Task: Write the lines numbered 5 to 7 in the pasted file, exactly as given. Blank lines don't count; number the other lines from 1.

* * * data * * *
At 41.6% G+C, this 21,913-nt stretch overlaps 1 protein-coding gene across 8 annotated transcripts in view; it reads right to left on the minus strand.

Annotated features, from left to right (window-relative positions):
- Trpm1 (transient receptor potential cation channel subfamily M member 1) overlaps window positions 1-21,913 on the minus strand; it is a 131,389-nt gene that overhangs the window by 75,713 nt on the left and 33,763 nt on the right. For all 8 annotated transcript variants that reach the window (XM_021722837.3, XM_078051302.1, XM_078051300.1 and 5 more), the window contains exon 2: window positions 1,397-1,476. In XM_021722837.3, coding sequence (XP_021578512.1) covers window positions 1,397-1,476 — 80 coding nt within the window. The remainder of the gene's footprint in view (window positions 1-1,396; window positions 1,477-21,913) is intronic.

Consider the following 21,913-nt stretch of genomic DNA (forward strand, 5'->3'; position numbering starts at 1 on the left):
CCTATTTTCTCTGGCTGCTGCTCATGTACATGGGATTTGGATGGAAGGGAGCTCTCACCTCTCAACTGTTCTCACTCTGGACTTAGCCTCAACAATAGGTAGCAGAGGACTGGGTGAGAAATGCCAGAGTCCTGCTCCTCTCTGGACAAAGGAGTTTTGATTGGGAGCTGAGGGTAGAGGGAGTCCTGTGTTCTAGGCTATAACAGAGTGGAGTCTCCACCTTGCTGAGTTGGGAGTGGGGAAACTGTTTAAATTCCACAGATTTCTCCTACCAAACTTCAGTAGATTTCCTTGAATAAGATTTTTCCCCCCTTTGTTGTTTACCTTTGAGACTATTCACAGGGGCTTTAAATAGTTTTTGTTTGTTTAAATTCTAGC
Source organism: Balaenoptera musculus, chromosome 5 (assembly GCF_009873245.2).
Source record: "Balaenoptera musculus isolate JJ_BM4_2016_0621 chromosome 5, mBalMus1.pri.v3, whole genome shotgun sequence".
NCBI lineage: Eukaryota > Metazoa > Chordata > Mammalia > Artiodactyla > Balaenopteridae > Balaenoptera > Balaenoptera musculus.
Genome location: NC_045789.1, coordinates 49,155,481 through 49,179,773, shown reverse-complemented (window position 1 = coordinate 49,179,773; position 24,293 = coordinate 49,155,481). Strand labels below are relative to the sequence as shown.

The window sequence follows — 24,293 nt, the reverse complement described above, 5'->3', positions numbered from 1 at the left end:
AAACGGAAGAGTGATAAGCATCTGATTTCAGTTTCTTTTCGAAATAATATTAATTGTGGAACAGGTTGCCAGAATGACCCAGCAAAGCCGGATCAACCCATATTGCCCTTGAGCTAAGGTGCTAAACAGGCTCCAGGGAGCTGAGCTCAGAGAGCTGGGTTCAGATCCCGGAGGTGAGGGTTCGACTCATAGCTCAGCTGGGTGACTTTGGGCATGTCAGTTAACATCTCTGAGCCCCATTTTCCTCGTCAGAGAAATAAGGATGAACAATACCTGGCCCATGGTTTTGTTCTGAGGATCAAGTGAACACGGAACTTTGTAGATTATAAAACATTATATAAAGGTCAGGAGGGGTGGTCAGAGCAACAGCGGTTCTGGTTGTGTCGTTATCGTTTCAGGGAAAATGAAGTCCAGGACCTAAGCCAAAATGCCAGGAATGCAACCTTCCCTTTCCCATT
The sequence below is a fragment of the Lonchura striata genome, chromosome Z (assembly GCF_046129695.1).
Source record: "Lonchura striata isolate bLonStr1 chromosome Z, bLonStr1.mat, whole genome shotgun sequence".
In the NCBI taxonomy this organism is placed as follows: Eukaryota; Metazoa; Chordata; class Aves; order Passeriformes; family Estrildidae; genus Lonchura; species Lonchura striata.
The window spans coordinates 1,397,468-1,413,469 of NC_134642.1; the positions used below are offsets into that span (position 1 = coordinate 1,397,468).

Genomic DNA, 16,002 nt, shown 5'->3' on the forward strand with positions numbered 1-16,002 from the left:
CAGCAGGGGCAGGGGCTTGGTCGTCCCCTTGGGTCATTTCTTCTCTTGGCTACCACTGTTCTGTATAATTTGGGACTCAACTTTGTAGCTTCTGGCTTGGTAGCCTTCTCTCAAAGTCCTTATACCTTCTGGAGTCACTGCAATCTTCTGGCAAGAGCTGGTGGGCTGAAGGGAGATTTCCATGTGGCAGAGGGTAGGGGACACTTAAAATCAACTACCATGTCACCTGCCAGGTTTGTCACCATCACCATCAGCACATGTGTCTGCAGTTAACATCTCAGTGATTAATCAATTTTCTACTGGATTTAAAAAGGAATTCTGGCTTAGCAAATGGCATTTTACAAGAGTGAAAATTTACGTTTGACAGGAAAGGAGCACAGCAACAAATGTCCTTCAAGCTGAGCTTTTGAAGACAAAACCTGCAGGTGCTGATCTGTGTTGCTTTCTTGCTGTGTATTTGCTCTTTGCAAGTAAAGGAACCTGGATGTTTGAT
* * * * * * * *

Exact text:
CCTATTTTCTCTGGCTGCTGCTCATGTACATGGGATTTGGATGGAAGGGAGCTCTCACCTCTCAACTGTTCTCACTCTGGACTTAGCCTCAACAATAGGTAGCAGAGGACTGGGTGAGAAATGCCAGAGTCCTGCTCCTCTCTGGACAAAGGAGTTTTGATTGGGAGCTGAGGGTAGAGGGAGTCCTGTGTTCTAGGCTATAACAGAGTGGAGTCTCCACCTTGCTGAGTTGGGAGTGGGGAAACTGTTTAAATTCCACAGATTTCTCCTACCAAACTTCAGTAGATTTCCTTGAATAAGATTTTTCCCCCCTTTGTTGTTTACCTTTGAGACTATTCACAGGGGCTTTAAATAGTTTTTGTTTGTTTAAATTCTAGC
Source organism: Balaenoptera musculus, chromosome 5 (assembly GCF_009873245.2).
Source record: "Balaenoptera musculus isolate JJ_BM4_2016_0621 chromosome 5, mBalMus1.pri.v3, whole genome shotgun sequence".